You can use the following information about reading body language to resolve opposition to your position.

Identify Alliances:

Always know who’s aligned with whom before you attempt an intervention. Without that insight, you don’t know who might be your real friend or foe. That’s important because, without that knowledge, you can’t confront the real force that opposes you. Thus, there may be a stronger force with superior powers that go unaddressed. And that could leave you going in circles wondering why you’re not advancing.

To identify possible factions aligned against you, consider planting misinformation about one group in the other. And note what that information does within those units. In particular, observe what the info does per new alliances the opposition forms. You can glean additional insight by visually inspecting the coalitions when you’re in the same environment. Do that by noting who congregates with whom and any other nonverbal exchanges that occur. You’re looking for the slightest of shifts to increase your advantage. If the forces are still committed to one another as before, that might indicate the information was insufficient for its purpose. It could also imply that there’s a stronger alliance than you’d imagined. And an FYI, this tactic is served better if you have a confidant within your targets midst place the information.

While some might consider this maneuver to be underhanded, depending on the threat confronting you, it may be well warranted – even if some revile you. Just be mindful that those with the most to lose will be the ones that contest you the most. Once uncovered, they’ll be the real opponents challenging your position.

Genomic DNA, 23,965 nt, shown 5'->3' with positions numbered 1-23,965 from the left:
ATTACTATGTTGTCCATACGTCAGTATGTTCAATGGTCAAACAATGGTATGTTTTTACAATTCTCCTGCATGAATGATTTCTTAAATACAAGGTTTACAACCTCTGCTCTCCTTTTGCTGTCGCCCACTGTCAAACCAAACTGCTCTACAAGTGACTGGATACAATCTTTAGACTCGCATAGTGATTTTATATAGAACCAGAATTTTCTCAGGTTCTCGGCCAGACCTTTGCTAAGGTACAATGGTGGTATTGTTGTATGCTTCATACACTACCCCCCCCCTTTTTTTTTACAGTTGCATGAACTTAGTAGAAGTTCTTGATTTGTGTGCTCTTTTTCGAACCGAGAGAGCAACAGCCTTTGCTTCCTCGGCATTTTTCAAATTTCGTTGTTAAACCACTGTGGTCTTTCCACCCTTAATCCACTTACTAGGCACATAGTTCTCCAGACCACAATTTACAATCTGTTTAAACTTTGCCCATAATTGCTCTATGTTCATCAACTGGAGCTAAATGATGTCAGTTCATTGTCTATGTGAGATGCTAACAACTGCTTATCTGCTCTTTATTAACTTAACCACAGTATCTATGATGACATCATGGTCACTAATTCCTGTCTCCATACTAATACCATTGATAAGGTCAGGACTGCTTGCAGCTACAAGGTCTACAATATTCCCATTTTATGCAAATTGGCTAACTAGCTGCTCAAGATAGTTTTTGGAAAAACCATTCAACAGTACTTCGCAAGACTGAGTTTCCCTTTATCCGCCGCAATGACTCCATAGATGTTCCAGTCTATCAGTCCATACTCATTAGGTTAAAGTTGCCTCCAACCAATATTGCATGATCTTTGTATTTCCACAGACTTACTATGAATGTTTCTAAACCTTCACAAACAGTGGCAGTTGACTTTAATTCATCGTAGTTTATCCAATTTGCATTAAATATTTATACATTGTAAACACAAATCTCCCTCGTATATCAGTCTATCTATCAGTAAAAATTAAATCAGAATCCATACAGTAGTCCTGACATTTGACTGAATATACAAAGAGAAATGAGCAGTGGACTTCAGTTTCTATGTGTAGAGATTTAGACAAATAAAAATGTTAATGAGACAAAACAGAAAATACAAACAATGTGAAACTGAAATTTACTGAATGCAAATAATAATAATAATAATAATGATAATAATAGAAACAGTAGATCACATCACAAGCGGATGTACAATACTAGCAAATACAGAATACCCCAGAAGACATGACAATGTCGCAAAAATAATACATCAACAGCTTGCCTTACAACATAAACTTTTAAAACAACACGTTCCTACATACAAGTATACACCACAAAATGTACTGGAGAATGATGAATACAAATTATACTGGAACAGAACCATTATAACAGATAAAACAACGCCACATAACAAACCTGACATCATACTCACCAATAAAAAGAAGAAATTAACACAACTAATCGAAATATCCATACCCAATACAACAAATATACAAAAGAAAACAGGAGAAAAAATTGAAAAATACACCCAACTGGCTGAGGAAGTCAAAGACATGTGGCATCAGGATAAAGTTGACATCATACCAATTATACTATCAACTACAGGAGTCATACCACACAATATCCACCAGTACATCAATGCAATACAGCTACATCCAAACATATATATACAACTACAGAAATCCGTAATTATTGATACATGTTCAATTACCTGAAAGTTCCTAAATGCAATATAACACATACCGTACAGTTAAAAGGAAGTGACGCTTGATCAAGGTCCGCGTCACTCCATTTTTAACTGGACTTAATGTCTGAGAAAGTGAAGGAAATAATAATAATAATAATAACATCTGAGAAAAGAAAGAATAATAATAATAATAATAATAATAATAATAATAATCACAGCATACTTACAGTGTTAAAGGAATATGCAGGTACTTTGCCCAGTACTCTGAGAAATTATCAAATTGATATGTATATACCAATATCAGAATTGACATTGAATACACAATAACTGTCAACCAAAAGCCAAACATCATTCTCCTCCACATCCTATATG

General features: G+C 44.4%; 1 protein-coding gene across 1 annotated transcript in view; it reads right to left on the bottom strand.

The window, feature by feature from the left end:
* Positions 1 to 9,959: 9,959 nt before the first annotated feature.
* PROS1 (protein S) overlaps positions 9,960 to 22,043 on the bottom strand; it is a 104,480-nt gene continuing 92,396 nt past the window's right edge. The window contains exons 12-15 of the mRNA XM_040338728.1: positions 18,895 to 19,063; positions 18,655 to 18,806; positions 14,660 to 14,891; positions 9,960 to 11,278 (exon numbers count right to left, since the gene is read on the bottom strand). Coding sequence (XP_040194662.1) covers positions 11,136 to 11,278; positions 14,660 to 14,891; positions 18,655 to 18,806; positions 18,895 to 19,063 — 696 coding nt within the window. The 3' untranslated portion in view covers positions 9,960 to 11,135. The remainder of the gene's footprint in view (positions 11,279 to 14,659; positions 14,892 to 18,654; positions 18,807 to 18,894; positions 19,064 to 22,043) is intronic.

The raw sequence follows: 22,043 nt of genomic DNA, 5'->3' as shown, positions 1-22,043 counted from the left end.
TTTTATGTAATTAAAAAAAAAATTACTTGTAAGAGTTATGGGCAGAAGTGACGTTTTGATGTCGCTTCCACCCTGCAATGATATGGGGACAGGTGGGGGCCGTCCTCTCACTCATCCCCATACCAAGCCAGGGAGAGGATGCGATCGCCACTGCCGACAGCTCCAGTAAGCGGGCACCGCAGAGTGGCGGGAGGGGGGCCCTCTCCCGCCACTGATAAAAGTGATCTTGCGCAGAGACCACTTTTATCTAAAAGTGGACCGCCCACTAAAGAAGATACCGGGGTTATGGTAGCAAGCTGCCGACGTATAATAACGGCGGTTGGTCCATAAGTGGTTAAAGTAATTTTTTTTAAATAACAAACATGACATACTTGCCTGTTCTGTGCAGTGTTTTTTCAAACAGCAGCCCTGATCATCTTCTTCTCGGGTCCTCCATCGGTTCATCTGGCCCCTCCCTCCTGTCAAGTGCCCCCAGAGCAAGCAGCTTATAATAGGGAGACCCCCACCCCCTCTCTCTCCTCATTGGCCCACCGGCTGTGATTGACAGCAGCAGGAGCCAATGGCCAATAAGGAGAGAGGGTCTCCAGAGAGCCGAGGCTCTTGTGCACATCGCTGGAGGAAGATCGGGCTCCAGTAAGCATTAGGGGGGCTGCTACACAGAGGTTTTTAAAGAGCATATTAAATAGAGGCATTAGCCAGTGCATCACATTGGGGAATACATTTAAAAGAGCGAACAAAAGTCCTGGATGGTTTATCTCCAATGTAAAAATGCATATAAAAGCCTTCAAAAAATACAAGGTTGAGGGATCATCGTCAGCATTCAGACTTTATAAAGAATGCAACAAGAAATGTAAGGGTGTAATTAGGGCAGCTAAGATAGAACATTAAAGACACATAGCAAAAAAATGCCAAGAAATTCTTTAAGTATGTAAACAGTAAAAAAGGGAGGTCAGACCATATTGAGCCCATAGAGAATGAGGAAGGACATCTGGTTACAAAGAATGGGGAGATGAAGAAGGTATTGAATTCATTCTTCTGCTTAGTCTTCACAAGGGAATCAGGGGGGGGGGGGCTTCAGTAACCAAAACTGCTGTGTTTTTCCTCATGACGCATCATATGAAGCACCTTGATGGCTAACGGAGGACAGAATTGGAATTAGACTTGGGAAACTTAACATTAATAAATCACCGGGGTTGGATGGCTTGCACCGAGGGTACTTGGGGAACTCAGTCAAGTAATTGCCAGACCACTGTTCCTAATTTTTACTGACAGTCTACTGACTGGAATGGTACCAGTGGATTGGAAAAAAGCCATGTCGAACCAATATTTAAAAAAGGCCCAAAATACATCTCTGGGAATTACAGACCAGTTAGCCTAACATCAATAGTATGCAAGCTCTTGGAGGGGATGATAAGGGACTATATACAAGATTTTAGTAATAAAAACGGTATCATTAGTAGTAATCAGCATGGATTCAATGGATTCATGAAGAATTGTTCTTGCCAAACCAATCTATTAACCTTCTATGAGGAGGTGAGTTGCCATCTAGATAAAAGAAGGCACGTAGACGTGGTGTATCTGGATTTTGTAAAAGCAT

Understanding One Important Body Language Queue:

To identify alliances through body language, observe gestures passed between members of the opposition. Such gestures as one member placing a hand on the shoulder of another while talking can silently indicate that he’s seeking support from that person. You can also observe someone searching for assistance when a person speaks, and someone from his group places a hand on his shoulder. Since the prior gesture can also be a form of control (i.e., let’s not go that far), take note of when it occurs and who initiates the action. If it’s a “let’s not go that far” intent, the person displaying the gesture may be a leader behind the scenes or someone that you can use later to control the person speaking. Using a veiled leader in that capacity would allow you to use the hidden powers of an influencer.

Signs of Escalation:

Some body language gestures are like canaries in a coal mine – they foretell pending danger.